Ever since protests erupted over the Citizenship Amendment Act (CAA) and the National Population Register (NPR) three places have constantly been in the news - Jawaharlal Nehru University (JNU), Jamila Millia University (JMU) and Shaheen Bagh (SB).

CAA is a new law that gives persecuted minorities (Christians, Sikhs, Hindus) - refugees from three neighbouring countries (Pakistan, Bangladesh and Afghanistan) who fled to India before 2014 - a fast-track route to citizenship. The NPR, on the other hand, is an exercise undertaken in the state of Assam to ostensibly protect the state's culture from all migrants (Hindus, Muslims, etc.).

Thanks to an ill-timed announcement by the Home Minister in the Parliament promising to extend the use of the CAA-NPR combo to all states in India, especially to isolate illegal migrants (read muslims), a wave of protests was triggered at JNU and JMU. Driven by rumours and a fear psychosis fanned on the social media, the protests turned violent in many places with the police responding in kind. Buses were stoned and burnt, and the police responded with batons, tear-gas and arrests.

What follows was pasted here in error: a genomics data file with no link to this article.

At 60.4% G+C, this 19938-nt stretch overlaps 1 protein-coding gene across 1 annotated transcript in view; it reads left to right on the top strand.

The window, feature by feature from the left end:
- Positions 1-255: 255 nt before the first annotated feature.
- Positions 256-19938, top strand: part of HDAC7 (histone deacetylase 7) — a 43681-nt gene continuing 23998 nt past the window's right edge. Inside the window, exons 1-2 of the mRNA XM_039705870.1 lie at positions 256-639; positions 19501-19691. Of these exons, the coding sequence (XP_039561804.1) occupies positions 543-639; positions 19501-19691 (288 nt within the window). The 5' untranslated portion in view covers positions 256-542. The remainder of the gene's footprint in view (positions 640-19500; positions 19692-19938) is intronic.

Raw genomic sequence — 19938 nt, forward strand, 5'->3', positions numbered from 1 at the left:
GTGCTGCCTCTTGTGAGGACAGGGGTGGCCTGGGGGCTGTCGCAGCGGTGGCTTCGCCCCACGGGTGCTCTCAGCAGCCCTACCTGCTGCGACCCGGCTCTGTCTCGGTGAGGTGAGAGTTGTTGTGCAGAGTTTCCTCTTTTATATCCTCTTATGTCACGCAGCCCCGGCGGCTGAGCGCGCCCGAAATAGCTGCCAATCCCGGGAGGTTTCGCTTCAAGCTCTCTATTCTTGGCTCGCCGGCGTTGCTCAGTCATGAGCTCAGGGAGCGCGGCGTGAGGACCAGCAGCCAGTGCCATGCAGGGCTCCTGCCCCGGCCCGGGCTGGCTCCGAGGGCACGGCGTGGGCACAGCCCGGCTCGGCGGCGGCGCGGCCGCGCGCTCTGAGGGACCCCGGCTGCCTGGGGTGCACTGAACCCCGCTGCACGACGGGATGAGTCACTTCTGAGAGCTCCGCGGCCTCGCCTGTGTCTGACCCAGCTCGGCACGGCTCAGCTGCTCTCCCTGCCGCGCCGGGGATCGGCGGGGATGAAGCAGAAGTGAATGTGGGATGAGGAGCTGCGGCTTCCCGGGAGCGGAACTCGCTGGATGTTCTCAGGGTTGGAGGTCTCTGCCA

Amongst the three main sites - JNU, JMU and SH only the last one is spearheaded by women. A large group has been squatting on one of the main roads connecting Delhi to its suburbs seeking the withdrawal of CAA. For more than a month now this group has been feted and egged on by a section of the media while the rest of the citizens are forced to seek alternate routes to cross the river.  Every day lakhs of vehicles have been crawling through traffic jams on the remaining bridges connecting Delhi to Uttar Pradesh.

What exactly is happening in Shaheen Bagh?

I decided to walk through the area today to find out for myself. Starting from the Okhla Vihar metro station I walked through Zakir Nagar, past the SB metro station, skirted the barricades on the main road and entered the main 'protest zone' through the by-lanes of a residential colony.